On a wall calendar inside Judge's Appliance, there's a note written in the upper left corner. It's a short note, mostly numbers. Aug. 26, 2010, 1:26 p.m., it reads.
The note marks a memorable Thursday afternoon for owner Tom Judge. It was at that exact time he called the Hastings Fire Department to his store along 33rd Street to extinguish a fire that was eating away his storefront and choking the rest of his building with smoke.
By the time the fire had been extinguished, the place was a mess. It took about three months to get it all cleaned up, Judge said, but it didn't stop him from meeting the needs of his customers.
"We never had any thought of not going back in," Judge said.
Less than two days after the fire, Judge's had its doors open to business.
"We were open Saturday morning at nine-o-clock," he said.
How did he do it? The store did a 360 - literally. The showroom had occupied the front of the building, naturally. Farther back into the property, an attached warehouse had been built. Judge simply flipped the two spaces. The warehouse became the showroom, and what used to be the showroom is now used for storage.
Fire isn't often considered a good thing for a business, but Judge says his business is better for it.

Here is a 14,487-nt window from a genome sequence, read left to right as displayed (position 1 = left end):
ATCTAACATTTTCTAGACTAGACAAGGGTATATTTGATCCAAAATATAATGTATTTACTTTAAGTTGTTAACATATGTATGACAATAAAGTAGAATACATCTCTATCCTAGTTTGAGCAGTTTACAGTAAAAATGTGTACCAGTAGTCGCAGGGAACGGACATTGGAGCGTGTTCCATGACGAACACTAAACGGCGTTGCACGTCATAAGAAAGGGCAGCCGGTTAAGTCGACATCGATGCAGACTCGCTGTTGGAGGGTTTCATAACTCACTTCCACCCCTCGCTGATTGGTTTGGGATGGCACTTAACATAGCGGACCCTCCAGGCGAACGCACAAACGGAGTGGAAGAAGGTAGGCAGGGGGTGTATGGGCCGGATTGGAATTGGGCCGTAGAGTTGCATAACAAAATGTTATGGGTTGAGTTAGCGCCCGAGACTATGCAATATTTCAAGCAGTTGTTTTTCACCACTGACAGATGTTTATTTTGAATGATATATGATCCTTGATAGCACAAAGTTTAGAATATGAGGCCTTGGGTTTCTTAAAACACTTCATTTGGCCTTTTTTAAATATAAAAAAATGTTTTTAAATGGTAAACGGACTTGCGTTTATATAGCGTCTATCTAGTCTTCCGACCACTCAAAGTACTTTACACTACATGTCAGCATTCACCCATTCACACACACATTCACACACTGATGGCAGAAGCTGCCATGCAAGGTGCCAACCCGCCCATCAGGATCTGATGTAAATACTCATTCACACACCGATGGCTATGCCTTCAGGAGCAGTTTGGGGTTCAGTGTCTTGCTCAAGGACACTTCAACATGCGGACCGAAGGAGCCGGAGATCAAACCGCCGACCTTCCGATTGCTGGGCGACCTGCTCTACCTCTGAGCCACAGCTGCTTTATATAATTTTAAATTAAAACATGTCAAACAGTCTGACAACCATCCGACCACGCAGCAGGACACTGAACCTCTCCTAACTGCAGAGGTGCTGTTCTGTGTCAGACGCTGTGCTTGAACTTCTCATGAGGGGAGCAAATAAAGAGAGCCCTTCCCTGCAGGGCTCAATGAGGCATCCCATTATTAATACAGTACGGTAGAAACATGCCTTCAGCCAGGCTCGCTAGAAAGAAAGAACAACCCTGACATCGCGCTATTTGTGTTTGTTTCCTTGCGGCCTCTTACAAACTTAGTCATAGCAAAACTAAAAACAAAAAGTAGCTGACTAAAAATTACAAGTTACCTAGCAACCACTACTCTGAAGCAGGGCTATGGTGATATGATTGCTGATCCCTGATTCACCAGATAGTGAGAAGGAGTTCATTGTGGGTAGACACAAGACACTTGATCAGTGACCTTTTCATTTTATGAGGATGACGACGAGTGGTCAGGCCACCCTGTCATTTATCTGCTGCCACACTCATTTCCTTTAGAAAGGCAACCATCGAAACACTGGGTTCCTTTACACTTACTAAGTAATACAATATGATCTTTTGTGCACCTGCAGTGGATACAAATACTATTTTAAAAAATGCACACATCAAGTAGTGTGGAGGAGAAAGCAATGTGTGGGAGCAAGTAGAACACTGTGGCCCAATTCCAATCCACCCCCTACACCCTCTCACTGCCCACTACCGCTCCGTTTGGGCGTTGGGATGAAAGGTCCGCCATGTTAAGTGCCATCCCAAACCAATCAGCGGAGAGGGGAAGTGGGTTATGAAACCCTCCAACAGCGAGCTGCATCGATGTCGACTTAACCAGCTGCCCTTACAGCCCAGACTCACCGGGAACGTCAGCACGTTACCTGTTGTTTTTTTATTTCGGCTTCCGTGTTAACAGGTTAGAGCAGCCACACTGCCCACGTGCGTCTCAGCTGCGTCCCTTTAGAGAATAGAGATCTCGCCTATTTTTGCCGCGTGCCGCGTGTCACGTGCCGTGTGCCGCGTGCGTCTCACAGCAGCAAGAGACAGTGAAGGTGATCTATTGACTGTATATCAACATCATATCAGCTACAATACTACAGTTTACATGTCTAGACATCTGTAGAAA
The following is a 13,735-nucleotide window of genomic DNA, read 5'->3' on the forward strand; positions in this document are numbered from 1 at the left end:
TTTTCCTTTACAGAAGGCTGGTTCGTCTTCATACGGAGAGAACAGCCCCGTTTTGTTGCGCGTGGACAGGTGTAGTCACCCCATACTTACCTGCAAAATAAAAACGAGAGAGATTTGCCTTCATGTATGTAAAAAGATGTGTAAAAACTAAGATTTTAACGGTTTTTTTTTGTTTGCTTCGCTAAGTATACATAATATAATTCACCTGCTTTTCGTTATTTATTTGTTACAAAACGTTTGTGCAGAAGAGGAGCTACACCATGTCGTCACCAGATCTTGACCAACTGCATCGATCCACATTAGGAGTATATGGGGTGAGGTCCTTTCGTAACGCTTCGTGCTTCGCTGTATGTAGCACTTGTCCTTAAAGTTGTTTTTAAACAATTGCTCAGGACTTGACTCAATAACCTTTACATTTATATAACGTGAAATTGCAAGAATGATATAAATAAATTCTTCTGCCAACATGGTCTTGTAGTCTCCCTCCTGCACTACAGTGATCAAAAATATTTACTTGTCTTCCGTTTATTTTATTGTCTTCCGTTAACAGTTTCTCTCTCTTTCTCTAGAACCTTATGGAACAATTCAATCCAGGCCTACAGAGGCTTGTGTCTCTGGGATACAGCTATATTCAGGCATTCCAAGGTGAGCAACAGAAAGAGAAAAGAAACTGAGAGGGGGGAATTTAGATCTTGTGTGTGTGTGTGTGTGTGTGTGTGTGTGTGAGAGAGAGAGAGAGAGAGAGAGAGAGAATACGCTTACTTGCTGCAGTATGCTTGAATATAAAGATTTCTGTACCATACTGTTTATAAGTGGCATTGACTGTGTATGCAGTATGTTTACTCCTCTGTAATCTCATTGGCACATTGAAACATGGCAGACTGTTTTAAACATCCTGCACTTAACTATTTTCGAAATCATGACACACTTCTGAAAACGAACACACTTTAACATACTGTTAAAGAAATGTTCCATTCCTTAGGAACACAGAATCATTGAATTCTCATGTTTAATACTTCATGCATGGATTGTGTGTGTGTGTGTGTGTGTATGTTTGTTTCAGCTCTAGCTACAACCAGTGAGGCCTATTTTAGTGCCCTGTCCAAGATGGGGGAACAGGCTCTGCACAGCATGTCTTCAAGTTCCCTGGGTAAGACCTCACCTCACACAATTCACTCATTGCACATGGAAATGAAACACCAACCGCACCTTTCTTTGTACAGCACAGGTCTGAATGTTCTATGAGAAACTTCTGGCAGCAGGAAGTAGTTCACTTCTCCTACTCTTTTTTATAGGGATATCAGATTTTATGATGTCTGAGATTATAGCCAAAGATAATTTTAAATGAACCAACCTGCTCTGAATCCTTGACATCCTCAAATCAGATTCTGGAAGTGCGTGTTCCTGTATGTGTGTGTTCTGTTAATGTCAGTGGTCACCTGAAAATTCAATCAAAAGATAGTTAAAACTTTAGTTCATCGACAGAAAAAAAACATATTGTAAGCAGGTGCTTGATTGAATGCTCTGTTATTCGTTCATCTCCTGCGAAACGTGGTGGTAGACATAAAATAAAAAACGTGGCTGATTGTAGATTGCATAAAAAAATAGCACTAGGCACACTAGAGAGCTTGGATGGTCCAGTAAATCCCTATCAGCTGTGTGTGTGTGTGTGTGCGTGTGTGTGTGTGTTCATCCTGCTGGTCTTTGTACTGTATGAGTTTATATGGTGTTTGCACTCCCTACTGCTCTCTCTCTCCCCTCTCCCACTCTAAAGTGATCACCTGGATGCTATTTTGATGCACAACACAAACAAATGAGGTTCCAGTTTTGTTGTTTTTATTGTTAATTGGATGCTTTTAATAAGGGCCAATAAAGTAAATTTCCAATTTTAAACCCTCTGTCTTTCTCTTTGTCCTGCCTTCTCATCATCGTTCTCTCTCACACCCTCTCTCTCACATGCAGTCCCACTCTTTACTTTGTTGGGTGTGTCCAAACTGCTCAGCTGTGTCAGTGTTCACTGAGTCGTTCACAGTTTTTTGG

"It was a blessing in disguise," he said.
The move into the old warehouse tripled his display capacity and put his appliances in an area that's much more spacious, well-lit and cleaner than the original showroom. Money paid by his insurance company, EMC Insurance Companies, paid for the improvements to the warehouse, and the attention the fire brought Judge's Appliance has actually increased the amount of business Judge has done.
"Our business has probably almost doubled," he said.
Renovations and cleaning are done now. All that's left is the thanks Judge has for those who have helped him through the process. There are names and business cards taped to a refrigerator in his office to remind him of those people.
There's the fire department - not only the Hastings department but also those from surrounding areas that also responded, as well as the fire marshal. Tom Bakken at City Hall was an invaluable resource, Judge said. Three local contractors did the majority of the work renovating the storeroom. Mike Reuter of Reuter Renovations handled the drywall and plastering, Matt Freiermuth of Hastings Heating and Cooling got the heating system - which had been inoperable for two and a half months, Judge said - up and running again. Mike Judge of Judge Electric put all the wiring in place.
"They just did a hell of a job," Judge said.
He's thankful, too, that his insurance company was willing to work with him without involving lawyers.
"We were lucky to be working with a great insurance company," Judge said.
Now, perhaps, Judge can focus on another date coming up in April, when his business will celebrate 80 years of service in Hastings.